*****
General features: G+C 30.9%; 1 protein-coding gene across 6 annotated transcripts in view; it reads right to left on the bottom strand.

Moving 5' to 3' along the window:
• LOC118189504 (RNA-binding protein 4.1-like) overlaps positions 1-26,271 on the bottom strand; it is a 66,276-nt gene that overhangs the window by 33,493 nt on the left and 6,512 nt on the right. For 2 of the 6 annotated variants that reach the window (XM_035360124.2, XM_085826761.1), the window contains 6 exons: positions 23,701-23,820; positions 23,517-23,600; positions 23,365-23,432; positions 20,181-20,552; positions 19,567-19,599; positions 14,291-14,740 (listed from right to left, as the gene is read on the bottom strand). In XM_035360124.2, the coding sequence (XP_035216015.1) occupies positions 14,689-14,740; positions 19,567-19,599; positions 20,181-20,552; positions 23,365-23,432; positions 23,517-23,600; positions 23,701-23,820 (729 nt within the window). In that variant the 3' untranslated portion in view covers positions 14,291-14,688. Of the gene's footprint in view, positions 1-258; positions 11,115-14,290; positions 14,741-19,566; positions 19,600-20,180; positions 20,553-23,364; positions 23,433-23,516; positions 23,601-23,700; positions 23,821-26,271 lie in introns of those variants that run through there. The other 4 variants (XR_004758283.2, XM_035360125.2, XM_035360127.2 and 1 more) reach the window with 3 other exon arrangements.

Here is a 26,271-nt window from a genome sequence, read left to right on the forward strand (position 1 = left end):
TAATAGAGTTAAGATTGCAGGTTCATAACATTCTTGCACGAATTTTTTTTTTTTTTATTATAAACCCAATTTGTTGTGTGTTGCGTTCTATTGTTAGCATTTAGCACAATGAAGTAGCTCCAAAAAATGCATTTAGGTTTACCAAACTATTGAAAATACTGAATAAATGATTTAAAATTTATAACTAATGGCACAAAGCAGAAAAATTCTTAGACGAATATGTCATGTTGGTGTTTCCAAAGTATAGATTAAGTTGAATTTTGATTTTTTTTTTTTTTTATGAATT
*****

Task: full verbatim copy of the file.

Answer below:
General features: G+C 30.9%; 1 protein-coding gene across 6 annotated transcripts in view; it reads right to left on the bottom strand.

Moving 5' to 3' along the window:
• LOC118189504 (RNA-binding protein 4.1-like) overlaps positions 1-26,271 on the bottom strand; it is a 66,276-nt gene that overhangs the window by 33,493 nt on the left and 6,512 nt on the right. For 2 of the 6 annotated variants that reach the window (XM_035360124.2, XM_085826761.1), the window contains 6 exons: positions 23,701-23,820; positions 23,517-23,600; positions 23,365-23,432; positions 20,181-20,552; positions 19,567-19,599; positions 14,291-14,740 (listed from right to left, as the gene is read on the bottom strand). In XM_035360124.2, the coding sequence (XP_035216015.1) occupies positions 14,689-14,740; positions 19,567-19,599; positions 20,181-20,552; positions 23,365-23,432; positions 23,517-23,600; positions 23,701-23,820 (729 nt within the window). In that variant the 3' untranslated portion in view covers positions 14,291-14,688. Of the gene's footprint in view, positions 1-258; positions 11,115-14,290; positions 14,741-19,566; positions 19,600-20,180; positions 20,553-23,364; positions 23,433-23,516; positions 23,601-23,700; positions 23,821-26,271 lie in introns of those variants that run through there. The other 4 variants (XR_004758283.2, XM_035360125.2, XM_035360127.2 and 1 more) reach the window with 3 other exon arrangements.

Here is a 26,271-nt window from a genome sequence, read left to right on the forward strand (position 1 = left end):
TAATAGAGTTAAGATTGCAGGTTCATAACATTCTTGCACGAATTTTTTTTTTTTTTATTATAAACCCAATTTGTTGTGTGTTGCGTTCTATTGTTAGCATTTAGCACAATGAAGTAGCTCCAAAAAATGCATTTAGGTTTACCAAACTATTGAAAATACTGAATAAATGATTTAAAATTTATAACTAATGGCACAAAGCAGAAAAATTCTTAGACGAATATGTCATGTTGGTGTTTCCAAAGTATAGATTAAGTTGAATTTTGATTTTTTTTTTTTTTTATGAATT